Sisters in Arms |

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Sisters in Arms

Mel Sherwood looks back at the emergence of Britain’s Women’s Liberation Movement, and the direct action that paved the way for today’s feminists…
In January 1988, women took to the streets to protest against the Alton Bill – one MP’s attempt to ban late abortions

As star after star walked the red carpet dressed in black at the usually colourful Golden Globes this January, the Time’s Up campaign extended its reach far beyond the entrance to the Beverly Hilton hotel. Actors from Meryl Streep to Emma Watson swept aside the usual questions about their sartorial choices, instead deferring to the female activists they had chosen to take as their guests to discuss matters of sexual harassment and gender inequality in the workplace. The campaign had been launched by a coalition of female Hollywood actors, agents, writers, directors, producers and entertainment executives in the wake of the tidal wave of sexual assault allegations against film mogul Harvey Weinstein. And it was at this glittering awards ceremony that the whole world became aware of this new front in the fight for equality.

But such battles have not always been so civilised, nor so glamorous. The activists of the Women’s Liberation Movement (WLM) of the 1960s-80s discovered that they would need to employ shock tactics in their fight, which largely focused on gaining equality in the workplace, in the family and for rights over their own bodies.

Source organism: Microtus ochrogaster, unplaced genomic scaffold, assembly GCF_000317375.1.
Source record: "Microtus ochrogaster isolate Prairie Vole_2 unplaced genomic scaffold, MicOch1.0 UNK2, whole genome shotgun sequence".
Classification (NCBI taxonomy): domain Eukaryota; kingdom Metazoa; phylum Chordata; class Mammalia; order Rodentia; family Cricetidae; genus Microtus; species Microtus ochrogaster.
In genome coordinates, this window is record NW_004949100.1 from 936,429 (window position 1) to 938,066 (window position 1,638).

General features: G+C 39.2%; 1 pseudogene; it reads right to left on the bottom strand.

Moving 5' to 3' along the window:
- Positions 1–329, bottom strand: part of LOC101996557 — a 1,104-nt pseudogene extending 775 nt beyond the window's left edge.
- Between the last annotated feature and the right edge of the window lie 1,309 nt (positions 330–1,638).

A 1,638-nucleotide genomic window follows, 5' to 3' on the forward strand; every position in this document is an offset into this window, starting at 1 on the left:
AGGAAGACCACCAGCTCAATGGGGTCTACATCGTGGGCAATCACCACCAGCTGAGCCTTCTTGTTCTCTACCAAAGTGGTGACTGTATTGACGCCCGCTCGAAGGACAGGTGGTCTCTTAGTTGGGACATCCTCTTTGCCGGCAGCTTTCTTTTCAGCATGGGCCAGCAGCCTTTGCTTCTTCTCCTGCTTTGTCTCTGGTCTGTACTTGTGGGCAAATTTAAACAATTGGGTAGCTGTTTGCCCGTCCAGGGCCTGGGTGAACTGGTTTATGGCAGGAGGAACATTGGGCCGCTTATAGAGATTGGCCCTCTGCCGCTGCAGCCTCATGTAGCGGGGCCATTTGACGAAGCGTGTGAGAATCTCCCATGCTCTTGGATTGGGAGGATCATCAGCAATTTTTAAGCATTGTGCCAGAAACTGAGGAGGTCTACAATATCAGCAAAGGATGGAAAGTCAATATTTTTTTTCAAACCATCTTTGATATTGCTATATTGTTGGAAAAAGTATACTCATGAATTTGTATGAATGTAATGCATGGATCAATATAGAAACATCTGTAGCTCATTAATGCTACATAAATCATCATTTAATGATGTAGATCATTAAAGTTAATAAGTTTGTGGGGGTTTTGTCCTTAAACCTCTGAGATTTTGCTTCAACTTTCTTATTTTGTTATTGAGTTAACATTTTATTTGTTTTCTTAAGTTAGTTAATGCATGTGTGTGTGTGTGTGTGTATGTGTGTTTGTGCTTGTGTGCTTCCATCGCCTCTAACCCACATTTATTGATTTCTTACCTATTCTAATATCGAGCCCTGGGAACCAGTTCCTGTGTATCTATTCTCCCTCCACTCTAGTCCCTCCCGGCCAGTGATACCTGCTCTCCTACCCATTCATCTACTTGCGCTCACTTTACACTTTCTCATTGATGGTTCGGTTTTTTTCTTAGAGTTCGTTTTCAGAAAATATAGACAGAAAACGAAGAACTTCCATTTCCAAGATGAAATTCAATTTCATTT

Much like the suffragettes before them, many of these women realised that it was deeds, not words, that would win the day. Of course, this direct action went hand in hand with more practical and administrative activism, but it was the subversive and spectacular acts that made it impossible for the world to ignore the inequality they suffered.

MP Barbara Castle (second from left) takes tea with the Dagenham machinists. They helped win ‘equal pay’ in name; in practice we’re still some way o
Betty Friedan would become known as the ‘Mother of the Movement’

“They realised that it was deeds, not words, that would win the day”

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About BBC History Revealed Magazine

In this month's issue… Everything you ever wanted to know about castles The complete story of the greatest emblem of the medieval age: how they evolved from simple forts into impregnable bastions, how they were built without modern machinery and how you could break into one. Plus: the Women's Liberation Movement; the peasant who became Japan's second great unifier; top 10 ancient board games; the football match that sparked a war; and a graphic guide to London Zoo's most famous residents.